There are people whom we feel we have to vet [for ID cards]…it’s sort of a policy of the Ministry of Immigration, whereby we have to verify that these people are Kenyan before we issue them with identity cards.
Similarly, the senior executive registrar in Nyanza Province said:
Vetting is applicable to anyone who is suspected of being an outsider…when you register an Arab who claims to be a Kenyan by birth, they must show the birth certificates of their fathers and grandfathers.
The vetting committees are known to require all sorts of documentation from individuals—including some that have no bearing on their status as nationals. Often, religious discrimination appears to be at the core of this problem. In another interview with the Justice Initiative, one of the Vetting Committee Members in Mumias Province stated:
When we vet Muslims and non-Muslims, non-Muslims get their documents like identity cards processed very fast but the Muslim applications have lots of questions and requirements and they would ask for your mother’s birth certificate…and they would even ask for your great grandparents’ identification.
The Justice Initiative’s interest in this issue comes from a long-standing engagement with one of the affected communities—the Kenyan Nubians. Many Nubians recall experiences very similar to El-Busaidy’s. In this short video Hussein Adam Umar describes the process he had to go through to obtain his national ID card.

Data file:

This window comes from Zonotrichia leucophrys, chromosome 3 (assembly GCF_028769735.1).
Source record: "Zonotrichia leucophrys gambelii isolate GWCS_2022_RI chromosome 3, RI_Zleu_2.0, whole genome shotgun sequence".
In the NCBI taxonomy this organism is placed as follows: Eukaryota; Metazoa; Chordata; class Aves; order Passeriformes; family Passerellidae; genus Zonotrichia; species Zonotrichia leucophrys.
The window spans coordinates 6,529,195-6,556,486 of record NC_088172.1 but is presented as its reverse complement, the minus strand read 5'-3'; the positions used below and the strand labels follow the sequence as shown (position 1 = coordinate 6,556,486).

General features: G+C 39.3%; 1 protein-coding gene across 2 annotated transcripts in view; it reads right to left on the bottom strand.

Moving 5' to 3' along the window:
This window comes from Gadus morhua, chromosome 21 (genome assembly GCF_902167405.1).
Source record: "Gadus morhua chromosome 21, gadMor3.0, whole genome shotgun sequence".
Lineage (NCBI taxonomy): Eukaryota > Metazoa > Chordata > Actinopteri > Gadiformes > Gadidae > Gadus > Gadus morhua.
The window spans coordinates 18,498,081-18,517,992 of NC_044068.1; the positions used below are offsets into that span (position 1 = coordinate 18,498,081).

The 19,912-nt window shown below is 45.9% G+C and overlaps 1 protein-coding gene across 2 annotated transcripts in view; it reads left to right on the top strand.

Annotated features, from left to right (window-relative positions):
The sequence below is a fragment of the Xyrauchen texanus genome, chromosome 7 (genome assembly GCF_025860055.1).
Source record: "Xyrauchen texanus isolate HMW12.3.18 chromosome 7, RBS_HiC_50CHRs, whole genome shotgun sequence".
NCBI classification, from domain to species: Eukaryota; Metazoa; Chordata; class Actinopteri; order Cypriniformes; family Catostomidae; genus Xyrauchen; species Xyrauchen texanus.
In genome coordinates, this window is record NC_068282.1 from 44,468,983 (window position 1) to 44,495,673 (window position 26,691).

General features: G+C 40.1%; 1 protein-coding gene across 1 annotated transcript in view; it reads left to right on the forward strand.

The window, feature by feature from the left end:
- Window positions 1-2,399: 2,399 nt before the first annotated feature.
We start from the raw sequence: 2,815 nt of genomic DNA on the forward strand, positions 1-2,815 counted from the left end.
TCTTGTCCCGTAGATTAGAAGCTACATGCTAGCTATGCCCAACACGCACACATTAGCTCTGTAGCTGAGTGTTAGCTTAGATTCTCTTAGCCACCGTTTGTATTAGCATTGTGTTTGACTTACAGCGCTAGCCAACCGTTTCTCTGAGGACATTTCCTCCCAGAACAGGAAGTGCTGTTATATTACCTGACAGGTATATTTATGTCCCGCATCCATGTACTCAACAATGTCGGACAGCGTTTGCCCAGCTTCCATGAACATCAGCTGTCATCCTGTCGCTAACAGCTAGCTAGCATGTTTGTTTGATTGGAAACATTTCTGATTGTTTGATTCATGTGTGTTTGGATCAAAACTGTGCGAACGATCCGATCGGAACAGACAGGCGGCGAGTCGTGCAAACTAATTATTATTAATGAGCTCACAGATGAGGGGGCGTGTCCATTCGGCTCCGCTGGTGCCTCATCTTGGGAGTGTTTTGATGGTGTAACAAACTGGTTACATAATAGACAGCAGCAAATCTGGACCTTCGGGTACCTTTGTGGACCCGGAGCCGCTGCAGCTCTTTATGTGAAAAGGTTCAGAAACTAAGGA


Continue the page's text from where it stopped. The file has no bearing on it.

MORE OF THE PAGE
In connection with the interviews with government officials, the Justice Initiative recently conducted a large study among Nubians in Kenya, which included a survey of almost 20,000 persons, and six focus groups in all the key places where Nubians live. The findings were astonishing.
To begin with, as many as 13 percent of Nubian adults in Kenya are currently stateless. Among minors, 37 percent have no documentation at all, and only 2 percent hold firm proof of Kenyan nationality in the form of a passport (national ID cards can only be obtained at majority). One issue that is quite peculiar, however, is that while we know that Nubians are required to undergo vetting in order to establish that they are nationals of Kenya, only 44 percent of those who have ID cards went through a vetting process to obtain them. This begs the question: How did the others acquire theirs?
While part of the answer is that many got their ID cards before vetting was introduced in the 1990s, it turns out that due to the often insurmountable obstacles to obtaining an ID card, a large number have got their IDs by claiming that they belong to another ethnic group and/or lying about their name. The importance of one’s name was confirmed by the senior executive registrar in Nyanza Province: